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Top 3 Strategies To Improve Safety Buy-in

When you have achieved successful buy-in, your people can help turn a company’s mundane safety program into a movement built around a set of values, rather than rules.

buy-in05.jpgPick any night of the week and you’re likely to stumble across a repeat broadcast of the TV shows Shark Tank (USA) or Dragon’s Den (Canada, UK, Australia, etc). Entrepreneurs pitch their business ideas to secure investment finance from a panel of venture capitalists. If the pitch is a good one, there’s a good chance of getting buy-in from one or more of the Dragons or Sharks. If the pitch misses the mark, they go home empty-handed.

Take this idea and apply it to safety. Instead of looking at a safety meeting as a place to pitch stats, figures, reports and procedures, view your safety meeting attendees as potential investors. If your pitch misses, your people won’t invest themselves in safety. Your presentation won’t yield the buy-in you’re looking for. But if you pitch successfully, you’ve offered plenty of benefits and helped eliminate the mental barriers to improve safety culture. If you want to build a solid safety culture, you’re going to need employee buy-in.

Here are three strategies that can get you started in improving buy-in to the safety program:

1Assess your pitch and your messaging. Study the last safety meeting presentation you made. Did you prepare compelling arguments for investing in safety? Was anyone convinced to invest their time, energy, and effort in your goals for improving safety? Ask yourself whether reading a bunch of stats and data created a groundswell of safety investors. Did your pitch convince your best people to buy into the latest initiative? Investors invest in the product, but more importantly, they invest most of all in the individual. Investors love people with a great product, a solid plan, and passion for what they're doing. Your passion and convictions for safety must be evident. You will not get employee buy-in without your own conviction readily evident. Your people are your investors and you want them to invest themselves. 

2Identify the immediate benefit of buying-in. People will buy into something that creates a win for them. So, remove the mental barriers to investing in safety. Stop pointing out what workers might lose. Negative reinforcement as a motivator has no lasting value. And, it requires constant repetition, each time ramping up the degree of shock in order to make an impression. But, the best you can hope for from this negative reinforcement is simple rules compliance. But that’s not true buy-in to safety. Instead, focus on what they’ll gain. Put a positive spin on safety to show why it’s good for them. Focus on how safety ensures a steady cash-flow (paycheck), sets them up for retirement comfortably and helps them build a positive legacy. Safety does that and more, today and everyday.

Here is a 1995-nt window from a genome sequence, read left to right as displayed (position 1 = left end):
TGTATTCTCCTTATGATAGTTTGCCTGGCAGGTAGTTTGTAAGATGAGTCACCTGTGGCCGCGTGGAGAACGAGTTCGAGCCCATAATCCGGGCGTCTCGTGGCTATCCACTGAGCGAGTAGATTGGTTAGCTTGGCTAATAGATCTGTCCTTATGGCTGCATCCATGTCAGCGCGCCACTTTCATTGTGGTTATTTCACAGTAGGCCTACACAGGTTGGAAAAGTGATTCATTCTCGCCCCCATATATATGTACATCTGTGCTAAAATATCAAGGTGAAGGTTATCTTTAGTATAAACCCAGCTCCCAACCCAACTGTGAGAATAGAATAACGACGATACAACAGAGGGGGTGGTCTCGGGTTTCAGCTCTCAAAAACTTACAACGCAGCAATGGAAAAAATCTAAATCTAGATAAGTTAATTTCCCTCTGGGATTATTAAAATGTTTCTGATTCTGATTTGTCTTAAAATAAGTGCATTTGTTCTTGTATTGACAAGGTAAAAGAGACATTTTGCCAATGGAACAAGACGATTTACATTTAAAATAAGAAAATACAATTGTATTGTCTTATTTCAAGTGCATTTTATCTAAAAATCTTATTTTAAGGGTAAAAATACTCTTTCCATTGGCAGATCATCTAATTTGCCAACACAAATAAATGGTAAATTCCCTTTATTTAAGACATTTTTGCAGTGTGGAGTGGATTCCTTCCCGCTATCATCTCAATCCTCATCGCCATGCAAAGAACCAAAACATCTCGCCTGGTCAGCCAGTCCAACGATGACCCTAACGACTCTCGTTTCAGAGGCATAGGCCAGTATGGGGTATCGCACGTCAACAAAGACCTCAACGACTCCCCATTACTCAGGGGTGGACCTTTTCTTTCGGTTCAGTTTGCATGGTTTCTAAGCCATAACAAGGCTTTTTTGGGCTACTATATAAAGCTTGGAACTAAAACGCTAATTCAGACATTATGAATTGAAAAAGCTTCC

3Remove the excuses for not choosing safety. When excuses get in the way, they become barriers to good safety. So address the excuses. Hash things out in open discussion with your team and encourage dialogue. Facilitate safety meetings that allow attendees to talk about the excuses they make for not embracing safety. Have honest discussions about how they can help improve safety. When meetings are led with honest, frank, and open discussion, attendees respond positively. People want to feel empowered. Many may be surprised at their own willingness to speak up. Safety buy-in happens when you deal effectively with safety perceptions, beliefs and attitudes that undermine safety. Help others to come to their own realizations that safety is not an enforcement program of rules and procedures. It is a lifestyle choice meant to help them stay healthy, help their performance and build value in their contributions.

New Call-to-actionPeople don’t buy things logically. They buy things emotionally. Once they have made the decision to buy in, people then use logic to justify their purchase. They’ll use statistics, facts, and figures to validate the decision they made.

You don’t buy a new truck because of the stats and figures in a brochure. You buy a new truck because of how it looks, how it performs and how it makes you feel. Throughout the test drive, your brain is in overdrive, processing information in combination with sight, smell, sound, and touch. When you feel good driving it, that’s the emotion kicking in and that’s what sells you on the truck. Once you’ve made your emotion-based purchase, you’ll justify it with logical facts and figures.

When you have achieved successful buy-in, your people can help turn a company’s mundane safety program into a movement built around a set of values, rather than rules.

Kevin Burns is a management consultant, international thought-leader in workplace safety, and a speaker based in Calgary, Alberta, Canada. Kevin has authored ten books on human performance and safety, including his most recent release, PeopleWork - The Human Touch in Workplace Safety. Buy his new book on Amazon. Then, consider bringing Kevin's consulting expertise to your company or have him speak at a future safety event.



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Topics: safety leadership, kevin burns, safety meeting, safety buy-in, peoplework